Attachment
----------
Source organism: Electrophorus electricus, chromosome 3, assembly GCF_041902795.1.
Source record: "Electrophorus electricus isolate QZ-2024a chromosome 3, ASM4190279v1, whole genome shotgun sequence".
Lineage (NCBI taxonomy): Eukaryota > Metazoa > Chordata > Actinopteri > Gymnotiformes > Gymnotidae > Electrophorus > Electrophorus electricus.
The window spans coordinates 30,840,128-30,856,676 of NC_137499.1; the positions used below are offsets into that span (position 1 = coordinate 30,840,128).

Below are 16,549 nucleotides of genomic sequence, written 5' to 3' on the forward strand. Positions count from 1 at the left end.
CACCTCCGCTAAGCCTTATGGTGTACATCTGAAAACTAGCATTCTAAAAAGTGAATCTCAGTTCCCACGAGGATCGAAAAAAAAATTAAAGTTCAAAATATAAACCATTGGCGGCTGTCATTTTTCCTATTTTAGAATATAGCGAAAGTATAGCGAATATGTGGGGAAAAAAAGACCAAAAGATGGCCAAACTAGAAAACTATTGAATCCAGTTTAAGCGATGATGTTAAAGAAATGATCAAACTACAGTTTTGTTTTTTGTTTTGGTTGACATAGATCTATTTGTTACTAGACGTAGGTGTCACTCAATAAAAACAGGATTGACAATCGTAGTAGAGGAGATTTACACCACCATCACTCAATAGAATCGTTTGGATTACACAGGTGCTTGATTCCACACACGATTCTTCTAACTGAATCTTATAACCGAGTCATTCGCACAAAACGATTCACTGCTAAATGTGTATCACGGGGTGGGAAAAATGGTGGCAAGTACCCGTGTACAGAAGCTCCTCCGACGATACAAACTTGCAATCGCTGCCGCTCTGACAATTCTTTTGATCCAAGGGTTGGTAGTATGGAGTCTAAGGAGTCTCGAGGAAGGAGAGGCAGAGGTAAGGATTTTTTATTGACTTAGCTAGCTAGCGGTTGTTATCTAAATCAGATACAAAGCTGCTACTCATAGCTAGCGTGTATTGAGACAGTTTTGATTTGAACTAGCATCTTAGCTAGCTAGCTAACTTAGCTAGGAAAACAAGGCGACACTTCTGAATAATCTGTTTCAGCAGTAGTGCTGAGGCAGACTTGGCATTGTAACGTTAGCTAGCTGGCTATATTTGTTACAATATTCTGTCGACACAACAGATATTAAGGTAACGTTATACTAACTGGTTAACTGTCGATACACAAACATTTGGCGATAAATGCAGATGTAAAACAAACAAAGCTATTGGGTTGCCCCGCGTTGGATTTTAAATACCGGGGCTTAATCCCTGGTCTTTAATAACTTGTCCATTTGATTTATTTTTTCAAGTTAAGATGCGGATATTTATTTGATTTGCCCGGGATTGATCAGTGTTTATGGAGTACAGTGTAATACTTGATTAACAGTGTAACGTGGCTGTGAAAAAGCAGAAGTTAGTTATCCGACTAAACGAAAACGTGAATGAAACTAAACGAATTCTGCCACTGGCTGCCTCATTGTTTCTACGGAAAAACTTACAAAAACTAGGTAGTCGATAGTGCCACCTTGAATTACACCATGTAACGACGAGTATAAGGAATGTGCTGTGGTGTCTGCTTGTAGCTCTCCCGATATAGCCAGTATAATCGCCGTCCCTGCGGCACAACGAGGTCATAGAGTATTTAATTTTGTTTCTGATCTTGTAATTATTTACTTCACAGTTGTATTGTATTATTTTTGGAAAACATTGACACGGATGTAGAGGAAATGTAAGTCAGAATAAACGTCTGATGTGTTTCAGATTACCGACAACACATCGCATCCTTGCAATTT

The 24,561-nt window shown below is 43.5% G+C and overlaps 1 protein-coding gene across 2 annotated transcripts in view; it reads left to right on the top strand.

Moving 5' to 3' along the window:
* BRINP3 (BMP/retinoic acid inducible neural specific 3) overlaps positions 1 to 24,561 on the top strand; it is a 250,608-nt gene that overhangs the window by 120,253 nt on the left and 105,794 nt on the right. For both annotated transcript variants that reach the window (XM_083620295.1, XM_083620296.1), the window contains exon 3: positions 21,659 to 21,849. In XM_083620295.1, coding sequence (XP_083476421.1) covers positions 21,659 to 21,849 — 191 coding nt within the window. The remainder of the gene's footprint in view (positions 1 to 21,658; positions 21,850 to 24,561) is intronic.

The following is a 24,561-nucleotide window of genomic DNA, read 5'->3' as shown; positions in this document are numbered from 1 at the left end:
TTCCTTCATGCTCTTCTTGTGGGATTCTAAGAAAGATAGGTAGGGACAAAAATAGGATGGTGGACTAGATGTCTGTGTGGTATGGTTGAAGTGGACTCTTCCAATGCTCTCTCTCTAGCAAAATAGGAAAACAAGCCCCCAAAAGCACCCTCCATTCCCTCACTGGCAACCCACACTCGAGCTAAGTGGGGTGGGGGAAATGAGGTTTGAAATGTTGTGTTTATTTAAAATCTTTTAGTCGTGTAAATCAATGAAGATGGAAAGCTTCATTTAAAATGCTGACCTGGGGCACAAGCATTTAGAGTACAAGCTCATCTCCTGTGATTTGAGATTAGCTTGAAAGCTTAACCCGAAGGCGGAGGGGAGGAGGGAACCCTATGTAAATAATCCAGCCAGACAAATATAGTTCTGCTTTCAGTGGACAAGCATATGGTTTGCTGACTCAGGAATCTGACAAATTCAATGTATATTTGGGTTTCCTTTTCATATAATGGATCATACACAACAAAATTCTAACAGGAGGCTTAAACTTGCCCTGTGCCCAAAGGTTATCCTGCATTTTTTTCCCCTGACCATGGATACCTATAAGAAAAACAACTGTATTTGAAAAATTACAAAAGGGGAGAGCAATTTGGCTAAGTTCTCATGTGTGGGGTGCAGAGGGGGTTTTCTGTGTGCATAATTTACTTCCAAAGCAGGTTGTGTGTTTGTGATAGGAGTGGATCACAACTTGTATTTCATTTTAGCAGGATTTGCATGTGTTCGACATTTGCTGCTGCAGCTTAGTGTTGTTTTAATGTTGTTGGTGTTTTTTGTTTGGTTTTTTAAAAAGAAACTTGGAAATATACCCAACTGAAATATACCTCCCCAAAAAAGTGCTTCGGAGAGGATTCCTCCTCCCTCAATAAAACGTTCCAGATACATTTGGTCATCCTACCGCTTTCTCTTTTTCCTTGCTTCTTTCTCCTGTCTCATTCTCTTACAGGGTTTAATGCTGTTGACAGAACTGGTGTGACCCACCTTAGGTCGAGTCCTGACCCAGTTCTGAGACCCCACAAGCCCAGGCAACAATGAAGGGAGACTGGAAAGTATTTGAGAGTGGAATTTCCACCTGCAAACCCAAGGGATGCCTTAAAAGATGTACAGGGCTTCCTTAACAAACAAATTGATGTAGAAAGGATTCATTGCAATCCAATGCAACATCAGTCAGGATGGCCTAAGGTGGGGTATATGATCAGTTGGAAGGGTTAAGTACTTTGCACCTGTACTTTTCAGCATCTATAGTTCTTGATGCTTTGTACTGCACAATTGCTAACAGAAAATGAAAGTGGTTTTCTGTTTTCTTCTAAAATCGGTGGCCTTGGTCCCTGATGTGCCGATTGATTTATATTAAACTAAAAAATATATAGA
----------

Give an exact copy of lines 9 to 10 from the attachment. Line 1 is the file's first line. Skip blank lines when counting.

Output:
* BRINP3 (BMP/retinoic acid inducible neural specific 3) overlaps positions 1 to 24,561 on the top strand; it is a 250,608-nt gene that overhangs the window by 120,253 nt on the left and 105,794 nt on the right. For both annotated transcript variants that reach the window (XM_083620295.1, XM_083620296.1), the window contains exon 3: positions 21,659 to 21,849. In XM_083620295.1, coding sequence (XP_083476421.1) covers positions 21,659 to 21,849 — 191 coding nt within the window. The remainder of the gene's footprint in view (positions 1 to 21,658; positions 21,850 to 24,561) is intronic.

The following is a 24,561-nucleotide window of genomic DNA, read 5'->3' as shown; positions in this document are numbered from 1 at the left end: